AP

With pomp, bluster and ceremony, Putin defies West in speech

Sep 30, 2022, 11:27 AM | Updated: 11:51 am

From left, Moscow-appointed head of Kherson Region Vladimir Saldo, Moscow-appointed head of Zaporiz...

From left, Moscow-appointed head of Kherson Region Vladimir Saldo, Moscow-appointed head of Zaporizhzhia region Yevgeny Balitsky, Russian President Vladimir Putin, Denis Pushilin, leader of self-proclaimed Donetsk People's Republic and Leonid Pasechnik, leader of self-proclaimed Luhansk People's Republic pose for a photo during a ceremony to sign the treaties for four regions of Ukraine to join Russia, at the Kremlin in Moscow, Friday, Sept. 30, 2022. The signing of the treaties making the four regions part of Russia follows the completion of the Kremlin-orchestrated "referendums." (Grigory Sysoyev, Sputnik, Government Pool Photo via AP)

(Grigory Sysoyev, Sputnik, Government Pool Photo via AP)

MOSCOW (AP) — Russian President Vladimir Putin on Friday cast his move to absorb four Ukrainian regions as part of an existential battle for Russia’s very survival against an aggressive West, a blustery show of his readiness to further up the ante in the conflict in Ukraine that has now entered its eighth month.

The fiery speech that Putin delivered before signing the treaties for the Ukrainian regions’ absorption into Russia marked some of his harshest criticism of the West to date. He accused the U.S. and its allies of trying to bring Russia down on its knees and enslave its people, and he vowed to use “all means available” to fend off attacks — a clear reference to the country’s nuclear arsenals.

“They want to see us as a colony,” Putin said. “They don’t want equal cooperation, they want to rob us. They want to see us not as a free society, but a crowd of soulless slaves.”

Putin’s televised speech took place at the opulent white-and-gold St. George’s Hall in the Grand Kremlin Palace and was frequently interrupted by applause from an obsequious audience of top officials and lawmakers.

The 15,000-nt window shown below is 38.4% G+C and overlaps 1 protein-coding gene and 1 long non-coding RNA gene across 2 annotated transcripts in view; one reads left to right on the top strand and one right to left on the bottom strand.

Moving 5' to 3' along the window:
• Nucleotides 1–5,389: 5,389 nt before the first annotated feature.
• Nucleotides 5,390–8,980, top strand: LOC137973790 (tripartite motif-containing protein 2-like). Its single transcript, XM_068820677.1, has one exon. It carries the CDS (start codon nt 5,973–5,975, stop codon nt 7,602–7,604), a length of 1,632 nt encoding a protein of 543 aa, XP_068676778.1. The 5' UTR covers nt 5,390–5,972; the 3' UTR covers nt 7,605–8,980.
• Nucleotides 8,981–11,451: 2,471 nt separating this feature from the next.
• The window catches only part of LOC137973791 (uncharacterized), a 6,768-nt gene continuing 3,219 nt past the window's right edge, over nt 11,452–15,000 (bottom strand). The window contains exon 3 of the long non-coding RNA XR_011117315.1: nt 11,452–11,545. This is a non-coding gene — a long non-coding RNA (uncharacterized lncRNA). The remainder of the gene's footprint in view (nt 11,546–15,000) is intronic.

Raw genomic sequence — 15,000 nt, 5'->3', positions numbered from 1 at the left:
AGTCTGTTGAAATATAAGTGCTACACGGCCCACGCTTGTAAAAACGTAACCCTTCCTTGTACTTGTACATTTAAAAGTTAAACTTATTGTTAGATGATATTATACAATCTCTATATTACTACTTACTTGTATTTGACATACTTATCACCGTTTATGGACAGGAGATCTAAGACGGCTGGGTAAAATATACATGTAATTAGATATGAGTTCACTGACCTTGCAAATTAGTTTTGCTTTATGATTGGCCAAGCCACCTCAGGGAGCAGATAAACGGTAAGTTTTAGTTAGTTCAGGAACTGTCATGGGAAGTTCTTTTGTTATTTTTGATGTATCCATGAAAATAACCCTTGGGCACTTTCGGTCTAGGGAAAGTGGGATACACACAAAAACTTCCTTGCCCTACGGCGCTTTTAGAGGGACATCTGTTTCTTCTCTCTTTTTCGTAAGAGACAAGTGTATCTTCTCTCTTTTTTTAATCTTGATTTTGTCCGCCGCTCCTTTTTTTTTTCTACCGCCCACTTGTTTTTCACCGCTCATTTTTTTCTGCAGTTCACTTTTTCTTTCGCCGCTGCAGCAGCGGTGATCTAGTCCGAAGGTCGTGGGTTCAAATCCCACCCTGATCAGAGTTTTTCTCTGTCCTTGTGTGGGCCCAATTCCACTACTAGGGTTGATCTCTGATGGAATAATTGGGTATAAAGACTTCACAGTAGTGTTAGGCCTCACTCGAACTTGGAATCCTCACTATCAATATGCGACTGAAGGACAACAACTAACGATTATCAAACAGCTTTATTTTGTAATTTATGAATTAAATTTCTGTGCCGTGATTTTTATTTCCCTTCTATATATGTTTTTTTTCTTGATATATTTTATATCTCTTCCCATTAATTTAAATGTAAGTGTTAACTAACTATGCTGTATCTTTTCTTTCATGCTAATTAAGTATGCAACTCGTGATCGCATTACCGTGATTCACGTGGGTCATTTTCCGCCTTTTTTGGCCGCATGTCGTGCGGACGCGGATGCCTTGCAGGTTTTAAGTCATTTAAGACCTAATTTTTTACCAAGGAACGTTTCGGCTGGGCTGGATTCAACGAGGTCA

After signing the accession treaties with the Moscow-backed leaders of the four regions, Putin linked hands with them in a show of unity. That was startling — unusually close physical contact for the 69-year-old Russian leader who has kept most of his interlocutors at a long distance since the start of the coronavirus pandemic.

In a sweeping attack on the U.S. and its Western allies, Putin castigated their history of colonial gains, slavery, the destruction of indigenous people and cultures and other actions that he described as “running contrary to human nature, truth, freedom and justice.”

Putin denounced the U.S. for carpet bombings during the Korean and Vietnam wars. He particularly noted that the U.S. has been the only country to use nuclear weapons, dropping them on the Japanese cities of Hiroshima and Nagasaki in the closing days of World War II.

“They created a precedent, by the way,” Putin said in what some analysts saw as a veiled reference to his declared readiness to use “all means” to deter Ukraine from pressing on with its counteroffensive.

“The West has continued looking for a way to strike us, weaken and break up Russia,” Putin declared. “They simply can’t accept the existence of such a big, great country with all its territory, natural riches, mineral resources and the people who can’t and won’t follow someone else’s bidding.”